A writer for Haaretz has received anonymous threats against him and his family after he wrote several reports that were critical of Israel’s Health Ministry. The writer, Ran Bar-Zik, writes about cybersecurity for Haaretz’s Hebrew-language edition in the technology and internet culture section, which is called Captain Internet. The Health Ministry condemned the threatening messages and said they would examine the issue.
Over the past weeks, Haaretz published a number of stories about the shortcomings and risks of Israel’s digital coronavirus vaccination certificate, also known as the green passport. Bar-Zik recently published a report warning the certificate could be easily forged.
Haaretz informed the Health Ministry about the exploits before the article was published. However, the issues were not addressed, even after the digital version of the certificate launched.
Two messages were sent to Bar-Zik anonymously on Wednesday, both using a Tor web browser, which makes their origins impossible to trace. The messages included veiled threats to his wife and children, who were mentioned by name, as were his and his wife’s ID numbers.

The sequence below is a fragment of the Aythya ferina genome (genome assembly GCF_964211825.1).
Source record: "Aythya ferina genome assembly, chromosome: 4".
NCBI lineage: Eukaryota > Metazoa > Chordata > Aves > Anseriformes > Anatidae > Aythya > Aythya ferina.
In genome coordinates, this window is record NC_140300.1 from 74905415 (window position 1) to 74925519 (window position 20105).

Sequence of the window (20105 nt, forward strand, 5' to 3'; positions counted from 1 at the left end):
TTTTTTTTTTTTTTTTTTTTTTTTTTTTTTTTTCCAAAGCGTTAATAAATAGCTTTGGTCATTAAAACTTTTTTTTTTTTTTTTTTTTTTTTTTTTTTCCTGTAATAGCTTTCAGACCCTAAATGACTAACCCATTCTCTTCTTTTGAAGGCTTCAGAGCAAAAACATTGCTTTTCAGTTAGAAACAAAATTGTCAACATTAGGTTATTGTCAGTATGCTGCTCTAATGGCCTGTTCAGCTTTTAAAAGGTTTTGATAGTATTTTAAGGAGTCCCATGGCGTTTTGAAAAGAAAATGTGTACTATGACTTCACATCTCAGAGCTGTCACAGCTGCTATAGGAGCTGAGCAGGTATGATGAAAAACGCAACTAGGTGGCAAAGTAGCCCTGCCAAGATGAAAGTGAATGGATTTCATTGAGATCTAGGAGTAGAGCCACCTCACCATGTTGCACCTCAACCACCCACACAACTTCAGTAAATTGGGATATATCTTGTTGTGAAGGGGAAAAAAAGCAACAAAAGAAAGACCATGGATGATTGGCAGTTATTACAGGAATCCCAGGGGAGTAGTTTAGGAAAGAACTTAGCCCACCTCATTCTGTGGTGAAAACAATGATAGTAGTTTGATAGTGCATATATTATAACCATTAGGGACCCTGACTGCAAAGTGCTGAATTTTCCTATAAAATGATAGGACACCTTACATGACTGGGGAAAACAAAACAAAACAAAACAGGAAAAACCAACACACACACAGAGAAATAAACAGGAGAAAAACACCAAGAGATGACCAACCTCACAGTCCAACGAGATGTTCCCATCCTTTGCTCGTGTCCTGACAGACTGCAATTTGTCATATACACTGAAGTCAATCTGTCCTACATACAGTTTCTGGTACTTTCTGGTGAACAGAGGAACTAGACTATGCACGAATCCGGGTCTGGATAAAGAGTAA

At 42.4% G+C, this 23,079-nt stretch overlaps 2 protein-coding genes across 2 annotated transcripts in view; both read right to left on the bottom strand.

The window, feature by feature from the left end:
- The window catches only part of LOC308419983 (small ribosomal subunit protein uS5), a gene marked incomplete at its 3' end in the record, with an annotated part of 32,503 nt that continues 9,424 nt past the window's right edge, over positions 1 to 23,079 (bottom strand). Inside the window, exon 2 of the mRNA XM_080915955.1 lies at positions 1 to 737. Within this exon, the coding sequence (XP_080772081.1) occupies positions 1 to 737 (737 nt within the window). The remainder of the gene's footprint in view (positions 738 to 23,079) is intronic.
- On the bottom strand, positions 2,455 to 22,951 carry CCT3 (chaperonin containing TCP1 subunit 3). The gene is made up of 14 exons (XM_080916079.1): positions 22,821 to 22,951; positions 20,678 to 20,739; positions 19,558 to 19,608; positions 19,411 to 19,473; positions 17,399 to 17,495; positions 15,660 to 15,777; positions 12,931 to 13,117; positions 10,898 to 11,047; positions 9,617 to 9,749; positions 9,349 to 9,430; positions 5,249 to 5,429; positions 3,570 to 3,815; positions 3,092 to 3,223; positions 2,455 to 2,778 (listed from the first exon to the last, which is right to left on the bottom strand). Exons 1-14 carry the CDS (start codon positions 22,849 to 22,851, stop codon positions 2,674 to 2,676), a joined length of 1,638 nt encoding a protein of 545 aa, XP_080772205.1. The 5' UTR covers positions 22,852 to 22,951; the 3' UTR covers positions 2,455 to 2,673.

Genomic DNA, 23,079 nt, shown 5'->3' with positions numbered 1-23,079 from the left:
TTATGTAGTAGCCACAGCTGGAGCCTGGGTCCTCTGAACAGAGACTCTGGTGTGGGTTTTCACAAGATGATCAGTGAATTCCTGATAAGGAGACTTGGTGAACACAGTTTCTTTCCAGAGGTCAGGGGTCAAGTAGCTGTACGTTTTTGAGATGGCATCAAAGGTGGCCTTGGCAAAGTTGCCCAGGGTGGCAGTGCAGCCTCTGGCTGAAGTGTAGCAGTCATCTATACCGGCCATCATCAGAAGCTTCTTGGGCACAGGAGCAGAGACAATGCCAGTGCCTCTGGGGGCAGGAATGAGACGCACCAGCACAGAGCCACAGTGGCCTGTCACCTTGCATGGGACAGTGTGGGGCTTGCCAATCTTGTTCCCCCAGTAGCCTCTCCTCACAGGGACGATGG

“Your outrageous slander and lies will come back to haunt you,” one of the messages said. “The Health Ministry workers will not forget the dirt you poured all over them so quickly. We’re sure your future employers will also like to know that you are a dirty liar.”
Another message called him out for “shitting on the wonderful people who work so hard for the Health Ministry.” The message then noted his family members’ personal details and suggests he “calm down” with his reporting.
The messages were sent late Wednesday night after Bar-Zik published a follow-up report about a possible bug in one of the Health Ministry’s systems. The bug was potentially revealed after a minister was mistakenly sent into quarantine and was accused of lying about her whereabouts. Bar-Zik published a report in Hebrew about new findings into the bug made possible due to a Freedom of Information Act filed by Israeli digital rights groups.
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In his report, Bar-Zik wrote that the ministry refused to supply the requested information, citing fears of leaks of sensitive materials. However, as he explained, the information as well as their concerns were indicative of wider issues, including the mismanagement of code development, debugging and quality assurance.
In response to the messages, a spokesperson for the Health Ministry condemned the threats, and said: “From an examination we conducted, we know of no threats made by any workers of our IT department. It is important to stress that the Health Ministry condemns the use of violence of any form, be it physical or verbal.”